Trilobite! Eyewitness to Evolution by Richard Fortey, 2000
This was an Amazon one-click purchase for me, because I am on their Science mailing list. Wow, a whole book on trilobites, I thought, what could be more interesting? Click!
The plates are terrific. The text is a bit long-winded, and bears skimming, particularly the overview of the Gould/Conway Morris slugfest, which is pretty boring by now. Still, it is interesting to read about how paleontologists finally figured out what the trilobites legs looked like (much more rarely preserved than the shell), and how the trilobite experts were right and the paleomagnetists were wrong on some continental-drift dating arguments: a proud victory of slow, descriptive science over the technologists. Some people spend many years slowly cataloguing the trilobites in a given area. Fortey covers 300 million years of trilobite evolution, a big success story, though they finally died out completely. He isn't much interested in horseshoe crabs, their indirect descendants, though he had the identical experience to me, in Thailand, eating their orange roe (stored in their heads): rancid, fishy, chewy stuff. The section on trilobite eyes is good. They were made of calcite, that double-imaging crystal you sometimes see in natural history shops. The trilobite calcite lenses were oriented along the only (c) axis that gives a single image. Fortey then quotes "those are pearls that were his eyes" because pearls are also calcium carbonate. In particular, the schizochroal eye of the Phacops trilobite was extremely complex, with big spherical calcite lenses, cupped by a layer with more magnesium to correct the spherical aberration. Clever.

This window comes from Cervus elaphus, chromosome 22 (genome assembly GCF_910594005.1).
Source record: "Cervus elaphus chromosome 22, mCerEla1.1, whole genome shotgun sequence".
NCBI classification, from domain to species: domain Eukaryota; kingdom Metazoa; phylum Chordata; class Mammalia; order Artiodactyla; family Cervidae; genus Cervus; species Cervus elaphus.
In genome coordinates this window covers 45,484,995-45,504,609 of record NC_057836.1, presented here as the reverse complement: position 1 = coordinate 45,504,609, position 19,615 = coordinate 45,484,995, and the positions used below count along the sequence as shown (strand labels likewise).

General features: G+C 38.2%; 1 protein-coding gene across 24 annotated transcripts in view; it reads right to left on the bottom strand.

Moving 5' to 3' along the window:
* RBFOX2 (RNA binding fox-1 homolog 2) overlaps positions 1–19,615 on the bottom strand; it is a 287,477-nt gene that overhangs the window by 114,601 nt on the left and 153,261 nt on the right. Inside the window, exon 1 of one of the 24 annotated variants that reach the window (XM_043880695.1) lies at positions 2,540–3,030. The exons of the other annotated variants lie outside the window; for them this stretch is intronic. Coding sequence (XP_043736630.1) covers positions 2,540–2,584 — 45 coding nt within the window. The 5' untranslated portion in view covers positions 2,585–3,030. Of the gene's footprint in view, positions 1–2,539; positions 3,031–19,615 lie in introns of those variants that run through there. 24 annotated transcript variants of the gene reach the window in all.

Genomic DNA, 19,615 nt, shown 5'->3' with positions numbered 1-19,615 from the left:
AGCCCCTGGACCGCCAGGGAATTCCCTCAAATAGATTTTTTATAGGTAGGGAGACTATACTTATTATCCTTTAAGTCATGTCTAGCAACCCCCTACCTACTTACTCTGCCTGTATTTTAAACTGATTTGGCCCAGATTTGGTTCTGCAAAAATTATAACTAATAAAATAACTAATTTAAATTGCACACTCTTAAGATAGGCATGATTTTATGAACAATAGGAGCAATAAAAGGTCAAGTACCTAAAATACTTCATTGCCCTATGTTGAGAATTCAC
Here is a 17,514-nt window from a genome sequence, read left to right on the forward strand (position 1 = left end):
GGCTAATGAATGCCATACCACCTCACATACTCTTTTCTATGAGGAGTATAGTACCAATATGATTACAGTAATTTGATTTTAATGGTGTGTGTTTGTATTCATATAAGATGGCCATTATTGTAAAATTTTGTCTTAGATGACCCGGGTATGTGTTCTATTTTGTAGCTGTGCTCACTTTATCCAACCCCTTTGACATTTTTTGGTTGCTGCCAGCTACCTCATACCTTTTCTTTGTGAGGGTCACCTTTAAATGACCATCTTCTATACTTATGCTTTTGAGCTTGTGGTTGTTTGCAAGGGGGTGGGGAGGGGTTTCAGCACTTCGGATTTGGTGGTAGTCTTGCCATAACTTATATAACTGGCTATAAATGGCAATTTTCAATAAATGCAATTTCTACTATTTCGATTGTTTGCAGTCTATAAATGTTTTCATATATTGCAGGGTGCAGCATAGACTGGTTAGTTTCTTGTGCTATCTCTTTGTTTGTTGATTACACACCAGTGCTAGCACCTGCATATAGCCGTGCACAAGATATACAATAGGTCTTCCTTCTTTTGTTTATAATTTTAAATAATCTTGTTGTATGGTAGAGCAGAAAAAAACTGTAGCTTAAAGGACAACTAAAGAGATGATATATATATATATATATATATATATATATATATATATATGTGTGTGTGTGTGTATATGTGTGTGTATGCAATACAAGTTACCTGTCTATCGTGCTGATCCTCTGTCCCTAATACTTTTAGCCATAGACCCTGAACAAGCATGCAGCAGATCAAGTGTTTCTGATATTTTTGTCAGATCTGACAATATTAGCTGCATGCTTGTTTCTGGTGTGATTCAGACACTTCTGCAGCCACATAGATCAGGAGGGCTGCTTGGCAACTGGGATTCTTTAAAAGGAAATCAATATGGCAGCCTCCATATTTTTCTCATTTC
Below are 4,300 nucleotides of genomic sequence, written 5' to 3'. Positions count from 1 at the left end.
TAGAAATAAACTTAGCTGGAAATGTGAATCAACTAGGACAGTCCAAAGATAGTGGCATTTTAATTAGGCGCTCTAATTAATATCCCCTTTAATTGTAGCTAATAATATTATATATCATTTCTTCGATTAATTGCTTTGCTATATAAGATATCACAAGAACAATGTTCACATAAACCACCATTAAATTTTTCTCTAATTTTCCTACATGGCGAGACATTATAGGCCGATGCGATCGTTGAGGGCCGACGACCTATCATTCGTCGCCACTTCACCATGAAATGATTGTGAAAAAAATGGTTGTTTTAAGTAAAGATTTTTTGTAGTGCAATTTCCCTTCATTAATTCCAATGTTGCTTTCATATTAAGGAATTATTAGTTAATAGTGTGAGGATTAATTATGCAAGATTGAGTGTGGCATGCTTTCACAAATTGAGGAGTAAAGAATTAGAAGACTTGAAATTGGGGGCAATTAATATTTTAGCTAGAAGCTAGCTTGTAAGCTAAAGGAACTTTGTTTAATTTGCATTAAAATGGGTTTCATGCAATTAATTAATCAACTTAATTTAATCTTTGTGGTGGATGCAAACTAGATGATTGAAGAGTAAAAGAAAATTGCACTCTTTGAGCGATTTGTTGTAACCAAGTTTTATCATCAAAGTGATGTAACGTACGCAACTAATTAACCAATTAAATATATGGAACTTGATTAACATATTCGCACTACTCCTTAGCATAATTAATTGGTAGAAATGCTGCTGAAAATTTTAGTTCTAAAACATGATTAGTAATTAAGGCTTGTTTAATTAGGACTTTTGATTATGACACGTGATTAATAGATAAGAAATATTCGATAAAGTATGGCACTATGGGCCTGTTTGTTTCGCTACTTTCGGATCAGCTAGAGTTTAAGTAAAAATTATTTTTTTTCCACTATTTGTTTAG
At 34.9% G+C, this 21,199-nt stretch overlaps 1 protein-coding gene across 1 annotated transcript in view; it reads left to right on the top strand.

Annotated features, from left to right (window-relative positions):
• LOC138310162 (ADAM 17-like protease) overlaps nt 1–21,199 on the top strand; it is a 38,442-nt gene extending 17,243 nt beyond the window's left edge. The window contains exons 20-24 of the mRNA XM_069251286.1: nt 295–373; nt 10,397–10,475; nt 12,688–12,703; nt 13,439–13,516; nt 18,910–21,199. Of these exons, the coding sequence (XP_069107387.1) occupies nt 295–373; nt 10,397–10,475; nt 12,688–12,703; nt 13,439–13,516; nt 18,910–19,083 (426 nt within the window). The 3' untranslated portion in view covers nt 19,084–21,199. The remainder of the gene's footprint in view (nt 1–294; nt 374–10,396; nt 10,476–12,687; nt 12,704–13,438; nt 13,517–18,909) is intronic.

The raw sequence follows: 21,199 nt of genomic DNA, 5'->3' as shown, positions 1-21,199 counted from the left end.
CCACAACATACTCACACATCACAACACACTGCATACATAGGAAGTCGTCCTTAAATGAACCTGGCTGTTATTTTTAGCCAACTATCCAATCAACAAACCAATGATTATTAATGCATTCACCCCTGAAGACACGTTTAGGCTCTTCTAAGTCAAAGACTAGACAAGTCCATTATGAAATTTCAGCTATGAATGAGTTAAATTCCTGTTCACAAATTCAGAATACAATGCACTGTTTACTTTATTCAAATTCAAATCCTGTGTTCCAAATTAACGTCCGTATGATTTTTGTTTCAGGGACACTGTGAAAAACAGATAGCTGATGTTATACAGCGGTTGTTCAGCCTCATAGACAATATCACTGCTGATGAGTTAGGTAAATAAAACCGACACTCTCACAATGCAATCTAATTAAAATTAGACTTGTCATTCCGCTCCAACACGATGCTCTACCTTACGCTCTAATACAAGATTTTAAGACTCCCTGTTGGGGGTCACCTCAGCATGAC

Finally, there are some field stories, such as when he was stung by a giant bee in China, that are good for a laugh out loud. He also seems to have a strange affection for his fellow commuters on the 8:02 from Henley-on-Thames. I wish I could say the same for those on the Thameslink. But I always think of an old ad of a Beauty Academy on the NYC subway: It's a Beautiful Life When You Love What You Do. And Fortey loves Trilobites.
Martin wrote: Is it worth getting then? What's the Gould/Conway Morris controversy, btw?
I wrote: If you don't mind skimming (I do) it's probably worth a read. The controversy is over how fast evolution moves, and whether the Burgess Shale "explosion" was really an explosion, and really had many new phyla ("fuck! another new phylum" was an amusing quote) that have no descendants. Ad hominem, lots of paleontologists hate Gould because he has been such a successful populariser, though he gets a few things wrong, and is pretty smug.
Martin wrote: Yes I agree on Gould - he plays the "man of the people" too much - he should have been a politician. His books are well written and amusing, but he never risks openly supporting an unpopular, or nonPC view. I suppose it's a result of being in America, particularly Harvard, in the last part of the 20th century. Although he clearly knows his stuff (well he would have to), he has led a lot of people down the garden path, more or less deliberately, by his apparently PC versions of Darwinism. Still, promising for my booklist, which has several on evolution in it!
Tom wrote: That subway ad made a lasting impression on me too. I hope you're doing okay at work.